Though great changes have taken place in the dyeing industry owing to the introduction of the coal tar dyes, nevertheless in many places these are not procurable, and therefore the old-fashioned colouring matters are not by any means superseded in out-of-the-way places, and the old-fashioned recipes are still acceptable. For newer systems, the reader is referred to the Second Series, p. 206 et seq., and to Spon's 'Encyclopaedia.'
20 lb. caustic soda at 60° Tw., 20 lb. white arsenic in powder. Boil until all the arsenic is dissolved. Make a solution of 3 lb. of chlorate of potash in 4 gal. of water; add the first liquor until it stands at 28° Tw.
300 lb. copperas dissolved with 175 gal. hot water, then add 57 gal. acetate of lime liquor at 16° Tw., or 32 lb. copperas, 5 quarts pyrolieneous acid at 7° Tw., 10 gal. acetate of lime liquor at 24° Tw. Used as a mordant; gives black with madder at 6° Tw.; very diluted gives various shades of violet, and with red liquor gives chocolate.
(a) 20 lb. powdered alum is dissolved in 9 gal. water heated to 140° F.; mix with this 20 lb. sugar of lead, and add 2 lb. soda crystals; should be frequently stirred for days. Used in the above proportions for calico.
(6) For Madder Pink
(a) For 40 lb. Boil or scald 10 lb. sumach; lay the cloth or yarn in this for 18 hours; wring out; run through acetate of iron, 40° Tw.; 4 turns, or for half an hour; wring out; repeat and wash well in 3 waters; then boil 8 lb. logwood and 1 lb. fustic; put off the boil and enter; or the clear of the liquor may be decanted into another dish; 1 run, continue half an hour; wring out; repeat; sadden with 1 lb. copperas; 2 runs; wash and dry. In job dyeing, for a piece of cloth 20 yards, prepare in strong hot sumach like the above; then put 3 quarts slaked lime into 20 gallons water; when the lime precipitates, decant the clear into another tub, lift the cloth out of the sumach, give 1 run through acetate of iron, 1 through lime, repeat in the iron, and again through the lime. Should the cloth have got unlevel, give an extra run through the lime to make it level; then wash in 2 waters, and give logwood and a little fustic, like the above.
(b) For 50 lb. Dark blue on blue vat; lay them in 18 lb. hot sumach for 24 hours; lift, and sadden with black iron liquor; wash and dry.
140 gal. water, 16 lb. copperas, 8 lb. ground indigo, 16 lb. quicklime. Rake up occasionally for 5 or 6 hours, till all the copperas be dissolved; if the vat be of a greenish yellow colour, consider it in good order; if it assumes a dark green colour, it shows a deficiency of lime; if yellowish, it is short of copperas; after raking, allow 12 hours to settle before working; renovate with copperas and lime, according to the state of the vat.
Put 10 lb. cotton through the blue vat; soak in a decoction of 2 lb. sumach for 3 hours; work for 15 minutes through water containing 1 pint red mordant and 1 pint black liquor; wash twice in hot water, then work 20 minutes in a decoction of 2 lb. logwood; lift, and raise with 1/2 pint of red mordant, work 10 minutes; wash and dry.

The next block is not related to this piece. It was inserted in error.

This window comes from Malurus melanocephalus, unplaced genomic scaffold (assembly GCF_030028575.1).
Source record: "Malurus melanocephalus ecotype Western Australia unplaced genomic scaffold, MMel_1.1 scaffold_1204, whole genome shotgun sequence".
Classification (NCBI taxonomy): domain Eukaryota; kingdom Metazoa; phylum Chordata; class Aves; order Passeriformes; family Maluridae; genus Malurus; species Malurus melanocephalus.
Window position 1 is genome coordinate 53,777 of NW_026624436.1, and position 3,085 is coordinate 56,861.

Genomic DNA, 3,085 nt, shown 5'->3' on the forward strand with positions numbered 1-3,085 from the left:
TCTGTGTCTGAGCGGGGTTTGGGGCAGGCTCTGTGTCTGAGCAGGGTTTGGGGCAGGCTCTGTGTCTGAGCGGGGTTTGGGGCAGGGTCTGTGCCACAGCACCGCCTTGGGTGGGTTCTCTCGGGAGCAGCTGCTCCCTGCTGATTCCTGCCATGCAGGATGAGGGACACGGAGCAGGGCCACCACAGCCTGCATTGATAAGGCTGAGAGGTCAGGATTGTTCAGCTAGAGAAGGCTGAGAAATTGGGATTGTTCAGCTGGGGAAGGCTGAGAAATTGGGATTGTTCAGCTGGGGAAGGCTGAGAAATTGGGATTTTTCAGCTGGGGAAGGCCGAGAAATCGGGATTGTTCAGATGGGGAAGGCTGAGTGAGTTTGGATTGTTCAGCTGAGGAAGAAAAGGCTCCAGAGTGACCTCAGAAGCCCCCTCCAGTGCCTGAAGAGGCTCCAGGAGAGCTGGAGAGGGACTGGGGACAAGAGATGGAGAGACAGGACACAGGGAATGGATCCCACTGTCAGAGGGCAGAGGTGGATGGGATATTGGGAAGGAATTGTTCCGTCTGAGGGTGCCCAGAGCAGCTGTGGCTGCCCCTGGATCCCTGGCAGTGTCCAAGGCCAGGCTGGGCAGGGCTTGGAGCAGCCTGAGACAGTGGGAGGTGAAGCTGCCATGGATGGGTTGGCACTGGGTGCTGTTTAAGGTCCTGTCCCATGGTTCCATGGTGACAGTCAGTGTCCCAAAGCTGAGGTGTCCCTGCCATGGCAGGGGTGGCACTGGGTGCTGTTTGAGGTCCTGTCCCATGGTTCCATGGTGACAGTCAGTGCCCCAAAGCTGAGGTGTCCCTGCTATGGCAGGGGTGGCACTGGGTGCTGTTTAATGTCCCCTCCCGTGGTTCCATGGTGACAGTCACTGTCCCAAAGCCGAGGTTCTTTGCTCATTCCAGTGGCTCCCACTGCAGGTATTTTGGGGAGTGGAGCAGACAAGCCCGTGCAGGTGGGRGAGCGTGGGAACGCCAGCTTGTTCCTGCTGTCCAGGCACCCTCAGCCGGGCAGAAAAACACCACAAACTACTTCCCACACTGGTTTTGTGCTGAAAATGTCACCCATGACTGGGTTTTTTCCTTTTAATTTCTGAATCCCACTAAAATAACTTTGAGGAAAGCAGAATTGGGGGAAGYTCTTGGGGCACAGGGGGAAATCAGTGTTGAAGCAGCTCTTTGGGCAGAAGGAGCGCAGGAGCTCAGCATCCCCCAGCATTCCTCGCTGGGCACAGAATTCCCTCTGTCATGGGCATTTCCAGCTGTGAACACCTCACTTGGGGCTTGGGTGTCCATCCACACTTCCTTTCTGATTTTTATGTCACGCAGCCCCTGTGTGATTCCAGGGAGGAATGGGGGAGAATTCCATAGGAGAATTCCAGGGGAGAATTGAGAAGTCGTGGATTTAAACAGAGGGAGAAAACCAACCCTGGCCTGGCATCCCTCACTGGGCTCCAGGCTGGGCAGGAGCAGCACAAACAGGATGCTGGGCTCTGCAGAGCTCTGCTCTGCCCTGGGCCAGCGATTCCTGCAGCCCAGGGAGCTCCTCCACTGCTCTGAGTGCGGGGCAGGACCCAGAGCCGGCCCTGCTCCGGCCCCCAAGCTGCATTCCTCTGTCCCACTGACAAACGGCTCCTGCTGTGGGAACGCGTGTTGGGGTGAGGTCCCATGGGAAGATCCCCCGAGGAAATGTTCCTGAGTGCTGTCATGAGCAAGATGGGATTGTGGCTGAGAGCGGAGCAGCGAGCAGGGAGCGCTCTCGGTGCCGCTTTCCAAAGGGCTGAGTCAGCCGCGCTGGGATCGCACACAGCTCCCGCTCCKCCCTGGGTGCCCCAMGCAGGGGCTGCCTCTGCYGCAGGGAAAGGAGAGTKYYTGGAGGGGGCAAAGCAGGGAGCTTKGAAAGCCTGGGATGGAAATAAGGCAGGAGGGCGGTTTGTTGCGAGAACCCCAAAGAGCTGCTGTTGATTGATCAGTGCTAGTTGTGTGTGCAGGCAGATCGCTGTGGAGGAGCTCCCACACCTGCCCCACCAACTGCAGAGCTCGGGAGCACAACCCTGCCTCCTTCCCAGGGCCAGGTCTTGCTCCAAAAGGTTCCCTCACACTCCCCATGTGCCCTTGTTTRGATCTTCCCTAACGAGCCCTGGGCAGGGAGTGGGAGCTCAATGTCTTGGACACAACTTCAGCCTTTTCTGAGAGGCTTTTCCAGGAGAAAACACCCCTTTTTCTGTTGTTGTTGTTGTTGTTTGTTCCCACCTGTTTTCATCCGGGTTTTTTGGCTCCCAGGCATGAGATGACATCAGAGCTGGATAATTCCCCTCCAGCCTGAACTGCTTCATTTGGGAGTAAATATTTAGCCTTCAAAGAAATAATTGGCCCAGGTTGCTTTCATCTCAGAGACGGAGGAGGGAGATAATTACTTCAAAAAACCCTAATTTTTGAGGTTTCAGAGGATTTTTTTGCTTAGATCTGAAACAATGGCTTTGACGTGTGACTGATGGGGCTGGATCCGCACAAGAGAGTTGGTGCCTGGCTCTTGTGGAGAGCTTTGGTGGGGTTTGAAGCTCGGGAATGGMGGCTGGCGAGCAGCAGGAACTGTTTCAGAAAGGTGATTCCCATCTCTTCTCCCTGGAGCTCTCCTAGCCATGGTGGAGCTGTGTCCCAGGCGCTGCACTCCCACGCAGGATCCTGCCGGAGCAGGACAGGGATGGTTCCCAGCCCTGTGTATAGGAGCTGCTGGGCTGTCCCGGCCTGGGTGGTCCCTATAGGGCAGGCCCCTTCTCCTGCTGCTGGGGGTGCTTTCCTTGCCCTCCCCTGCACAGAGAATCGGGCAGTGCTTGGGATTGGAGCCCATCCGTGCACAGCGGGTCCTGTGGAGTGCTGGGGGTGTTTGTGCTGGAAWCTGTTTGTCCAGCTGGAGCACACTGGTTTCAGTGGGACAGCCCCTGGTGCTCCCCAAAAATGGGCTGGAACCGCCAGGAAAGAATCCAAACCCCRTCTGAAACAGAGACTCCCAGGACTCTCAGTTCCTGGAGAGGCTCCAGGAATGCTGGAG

For 50 lb. 2 1/2 lb. prussiate of potash; nitrate of iron, 3° Tw.;add-.2 1/2 lb. crystals of tin, 1 pint vitriol. - Turn in the iron tub 20 minutes; lift; run through cold water (not rinsed), wring up: shake well out; dissolve the prussiate into 100 gallons water; enter, and winch 15 minutes; lift, and give 2 gills vitriol; return for 10 minutes; lift, and run through water; again through the iron tub; repeat in the prussiate; raise again with vitriol, and when the required shade is got, lift; 1 water, and finish out of a weak solution of alum.
Run upon the cold blue vat; air out; wash in 2 waters, and sour; then give a run through the iron (nitrate) tub; 1 water, and top with prussiate of potash, 1/2 oz. to the pound of yarn. If the vat is not in good order, or without that convenience, better do this colour with prussiate altogether.
250 gallons water, 170° F., put in 150 lb. best English woad, well chopped; 9 lb. best indigo, well ground; 2 1/2 lb. madder; 2 1/2 lb. bran. Rake all together well up, and the vat ought to assume a green appearance; in 12 or 14 hours, dip a piece of cloth, or a little wool, into the vat; if it dye green, it will turn blue by exposure to the air; rake up, and if it holds the head well up, put in 1 quart of quicklime, and rake again; in 3 hours after, rake again, and if it looks of a greenish yellow, put in 1 1/2 quart more of lime; in 3 or 4 hours after, rake again; if the vat looks yellower, use another quart of lime; in an hour after this, if it smells slightly of lime, it has enough; if it smells strongly of lime, it has too much, which may be counteracted by using 1 1/2 or 2 lb. of madder, or by heating the vat; when the liquor is hard, it is of an orange colour, which may be seen by blowing; when it is soft, it appears faint yellow, and throws up a scum. In serving or heating the vat, it should be raked occasionally, taking care not to disturb the sediment, but merely to bring the liquor to an equal degree of heat; then put in 3 lb. indigo, and 1 1/2 lb. madder; allow it to settle for 12 hours; then, if it looks of a greenish colour, and does not smell of lime, use 1 quart of lime.